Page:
We generate a symmetric key with KeyGenerator in Android KeyStore, which can only be used after the user has authenticated with device credentials within the last x seconds. Setting this value (x) is done via the setUserAuthenticationValidityDurationSeconds() method, when we set up KeyGenerator or KeyPairGenerator.

You can check out the sample code for more information. The activity is called CredGraceActivity.


Try and display the reauthentication dialog as less as possible. When using a cryptographic object, you should try and verify its expiry, and only if it passes, use createConfirmDeviceCredentialIntent() to reauthenticate the user.

Cleartext network traffic

Android Marshmallow also added a new flag to the manifest. This flag indicates whether the application is using a cleartext network traffic such as HTTP. The flag is android:usesCleartextTraffic, and the default value is true. Setting this to false means that some system API components—such as HTTP and FTP stacks, DownloadManager and MediaPlayer—will refuse to issue HTTP traffic and will only allow HTTPS. It would be a good practice to build a third-party library that honor this setting as well. Why is this good? Well, cleartext traffic lacks confidentiality, authenticity, and protections against tampering, and data can be tempered without it being detected. This is a major risk for applications, and we can now use it to try and enforce a stronger and more secure data transport to/from our applications.

We need to remember that this flag is honored on the basis of the best effort, and it’s not possible to prevent all cleartext traffic from Android applications given that they have permissions to use the Socket API, for instance, where the Socket API cannot determine cleartext usage. We can check out this flag by reading it from either ApplicationInfo.flags or NetworkSecurityPolicy.isCleartextTrafficPermitted().


WebView does not honor this flag, which means that it will load HTTP even if the flag is false.

So, what do we do with the cleartext network traffic flag?

During app development, we can use StrictMode and identify any cleartext traffic from our app using StrictMode.VmPolicy.Builder.detectCleartextNetwork().

The downside of usesCleartextTraffic is that it causes app crashes or process termination when it’s not using SSL (short for Secure Socket Layer). This is great in theory but not in production, where your SSL certificate, for some reason, has issues and you reroute the traffic to HTTP. So, pay extra attention to where HTTPS is used in your app and where it’s okay to use HTTP.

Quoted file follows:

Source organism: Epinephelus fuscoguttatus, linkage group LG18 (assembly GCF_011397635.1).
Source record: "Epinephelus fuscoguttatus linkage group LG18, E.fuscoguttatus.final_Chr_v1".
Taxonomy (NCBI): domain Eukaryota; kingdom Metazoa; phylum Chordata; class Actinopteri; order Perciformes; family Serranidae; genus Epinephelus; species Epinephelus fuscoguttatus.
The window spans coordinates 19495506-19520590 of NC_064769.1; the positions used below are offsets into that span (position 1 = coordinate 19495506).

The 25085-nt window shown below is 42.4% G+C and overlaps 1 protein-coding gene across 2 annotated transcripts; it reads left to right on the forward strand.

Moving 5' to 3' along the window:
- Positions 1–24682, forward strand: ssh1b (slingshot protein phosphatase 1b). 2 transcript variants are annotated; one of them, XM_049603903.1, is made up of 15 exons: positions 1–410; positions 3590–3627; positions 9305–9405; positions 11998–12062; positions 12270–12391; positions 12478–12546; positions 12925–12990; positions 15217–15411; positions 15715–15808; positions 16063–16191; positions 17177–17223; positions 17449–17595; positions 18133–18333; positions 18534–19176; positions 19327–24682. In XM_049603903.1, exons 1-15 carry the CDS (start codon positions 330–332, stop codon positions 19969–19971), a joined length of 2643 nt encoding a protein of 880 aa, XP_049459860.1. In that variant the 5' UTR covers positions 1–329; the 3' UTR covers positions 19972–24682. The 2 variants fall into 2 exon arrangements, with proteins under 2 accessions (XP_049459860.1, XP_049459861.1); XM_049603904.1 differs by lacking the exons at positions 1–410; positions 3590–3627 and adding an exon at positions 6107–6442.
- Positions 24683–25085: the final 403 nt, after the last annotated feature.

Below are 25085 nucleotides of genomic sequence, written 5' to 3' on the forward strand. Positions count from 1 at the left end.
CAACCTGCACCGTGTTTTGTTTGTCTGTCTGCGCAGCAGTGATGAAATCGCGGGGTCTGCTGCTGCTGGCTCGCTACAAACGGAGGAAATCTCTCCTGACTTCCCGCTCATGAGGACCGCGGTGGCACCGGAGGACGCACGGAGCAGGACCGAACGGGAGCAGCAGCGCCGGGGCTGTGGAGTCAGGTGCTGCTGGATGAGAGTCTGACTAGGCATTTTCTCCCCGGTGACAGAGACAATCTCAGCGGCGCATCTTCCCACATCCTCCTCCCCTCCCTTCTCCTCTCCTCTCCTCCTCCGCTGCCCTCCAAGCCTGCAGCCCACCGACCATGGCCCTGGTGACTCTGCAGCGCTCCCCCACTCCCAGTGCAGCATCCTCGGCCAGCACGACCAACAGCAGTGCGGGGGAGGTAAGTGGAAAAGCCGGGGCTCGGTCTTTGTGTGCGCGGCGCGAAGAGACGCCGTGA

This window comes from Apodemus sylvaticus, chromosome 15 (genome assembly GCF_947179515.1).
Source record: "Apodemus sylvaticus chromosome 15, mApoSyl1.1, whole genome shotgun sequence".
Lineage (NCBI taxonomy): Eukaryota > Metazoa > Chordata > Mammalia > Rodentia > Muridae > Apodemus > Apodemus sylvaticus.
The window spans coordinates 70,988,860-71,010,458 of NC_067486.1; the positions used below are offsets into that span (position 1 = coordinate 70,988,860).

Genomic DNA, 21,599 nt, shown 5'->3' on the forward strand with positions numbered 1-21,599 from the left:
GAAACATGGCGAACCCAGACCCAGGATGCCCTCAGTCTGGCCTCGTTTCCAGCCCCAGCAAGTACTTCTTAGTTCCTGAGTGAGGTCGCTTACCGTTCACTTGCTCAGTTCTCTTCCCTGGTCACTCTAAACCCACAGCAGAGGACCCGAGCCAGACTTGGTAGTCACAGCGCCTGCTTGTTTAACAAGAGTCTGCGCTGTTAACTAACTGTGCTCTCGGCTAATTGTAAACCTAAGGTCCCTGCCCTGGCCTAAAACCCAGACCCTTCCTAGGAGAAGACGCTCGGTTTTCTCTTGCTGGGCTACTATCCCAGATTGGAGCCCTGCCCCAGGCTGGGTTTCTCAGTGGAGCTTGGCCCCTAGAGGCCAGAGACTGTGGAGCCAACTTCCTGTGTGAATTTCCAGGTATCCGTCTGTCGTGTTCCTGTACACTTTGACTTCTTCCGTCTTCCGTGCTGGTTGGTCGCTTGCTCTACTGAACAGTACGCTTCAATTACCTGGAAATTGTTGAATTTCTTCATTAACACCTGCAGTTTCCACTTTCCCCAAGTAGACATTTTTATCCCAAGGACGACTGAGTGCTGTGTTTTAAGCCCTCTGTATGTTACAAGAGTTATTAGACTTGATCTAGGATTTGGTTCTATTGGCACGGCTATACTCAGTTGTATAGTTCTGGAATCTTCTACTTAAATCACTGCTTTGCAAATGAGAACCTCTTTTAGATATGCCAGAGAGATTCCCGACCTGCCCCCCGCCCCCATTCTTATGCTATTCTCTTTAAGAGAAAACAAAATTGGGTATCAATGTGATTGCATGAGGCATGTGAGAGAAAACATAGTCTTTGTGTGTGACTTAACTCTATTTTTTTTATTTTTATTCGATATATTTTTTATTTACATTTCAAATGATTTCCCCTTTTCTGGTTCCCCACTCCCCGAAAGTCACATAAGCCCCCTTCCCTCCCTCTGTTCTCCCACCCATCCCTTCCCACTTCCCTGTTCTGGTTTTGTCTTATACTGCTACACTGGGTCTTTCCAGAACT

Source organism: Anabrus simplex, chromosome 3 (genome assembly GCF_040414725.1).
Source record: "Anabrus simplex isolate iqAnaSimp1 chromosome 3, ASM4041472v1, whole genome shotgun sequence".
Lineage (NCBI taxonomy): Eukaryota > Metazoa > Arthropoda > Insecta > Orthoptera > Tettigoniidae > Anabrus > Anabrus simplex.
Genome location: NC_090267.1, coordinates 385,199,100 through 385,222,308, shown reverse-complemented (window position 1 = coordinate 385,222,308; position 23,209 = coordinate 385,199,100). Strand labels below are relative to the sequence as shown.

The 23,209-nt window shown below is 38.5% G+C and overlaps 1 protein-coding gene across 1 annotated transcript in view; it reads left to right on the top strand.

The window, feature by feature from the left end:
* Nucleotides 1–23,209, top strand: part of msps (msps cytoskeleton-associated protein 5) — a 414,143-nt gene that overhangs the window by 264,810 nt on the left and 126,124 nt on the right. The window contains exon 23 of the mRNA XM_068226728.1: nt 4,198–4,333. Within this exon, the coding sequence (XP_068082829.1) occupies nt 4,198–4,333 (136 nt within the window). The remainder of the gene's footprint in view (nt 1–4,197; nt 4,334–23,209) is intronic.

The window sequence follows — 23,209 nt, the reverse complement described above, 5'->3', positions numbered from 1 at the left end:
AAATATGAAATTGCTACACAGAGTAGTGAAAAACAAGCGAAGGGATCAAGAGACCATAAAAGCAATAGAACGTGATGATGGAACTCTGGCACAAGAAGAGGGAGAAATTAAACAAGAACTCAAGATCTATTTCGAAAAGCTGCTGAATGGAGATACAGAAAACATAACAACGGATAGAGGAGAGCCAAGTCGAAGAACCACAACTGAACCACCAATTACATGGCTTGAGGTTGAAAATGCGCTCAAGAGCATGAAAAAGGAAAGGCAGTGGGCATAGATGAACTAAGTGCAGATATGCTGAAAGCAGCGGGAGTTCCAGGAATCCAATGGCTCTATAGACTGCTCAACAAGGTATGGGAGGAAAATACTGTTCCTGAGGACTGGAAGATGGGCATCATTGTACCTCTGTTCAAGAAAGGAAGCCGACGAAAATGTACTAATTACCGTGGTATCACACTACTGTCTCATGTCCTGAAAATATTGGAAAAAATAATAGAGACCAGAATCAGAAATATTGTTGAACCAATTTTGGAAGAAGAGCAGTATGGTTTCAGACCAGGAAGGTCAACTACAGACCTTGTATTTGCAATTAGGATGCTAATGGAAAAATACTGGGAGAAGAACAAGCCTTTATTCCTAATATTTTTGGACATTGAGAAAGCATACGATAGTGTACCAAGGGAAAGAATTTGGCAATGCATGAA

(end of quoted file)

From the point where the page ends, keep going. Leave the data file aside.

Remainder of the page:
Luckily, we have StrictMode, which now has a way to warn you if your application executes any unencrypted network operations via a detectCleartextNetwork() method on StrictMode.VmPolicy.Builder. In our sample project, we have a ClearTextNetworkUsageActivity activity; when running the TestStrictHttp productFlavor variant, you will see this in LogCat.

Wrapping up

Android Marshmallow gave us a new API to authenticate users with the Fingerprint API. We can use the sensor, authenticate the user even within our application, and save it for later use if we want to save the need for user login using the Credentials’ Grace Period capabilities Android Marshmallow introduced.

We also covered a way to make our application more secure using HTTPS only, and the StrictMode policy, enforced with the help of the usesCleartextTraffic flag, which allows us to make sure that all the nodes we connect to the outer world and examine the need for are a secure connection or not.

I would like to thank you for reading.

I would like to thank the Android team. This product has changed my life.

The Android ecosystem has great developers contributing by publishing libraries, writing blog posts and answering support questions; I’m proud to be part of it.

Looking forward for future editions.

Deven Rathore

Deven is an Entrepreneur, and Full-stack developer, Constantly learning and experiencing new things. He currently runs and

Published by
Deven Rathore
Tags: android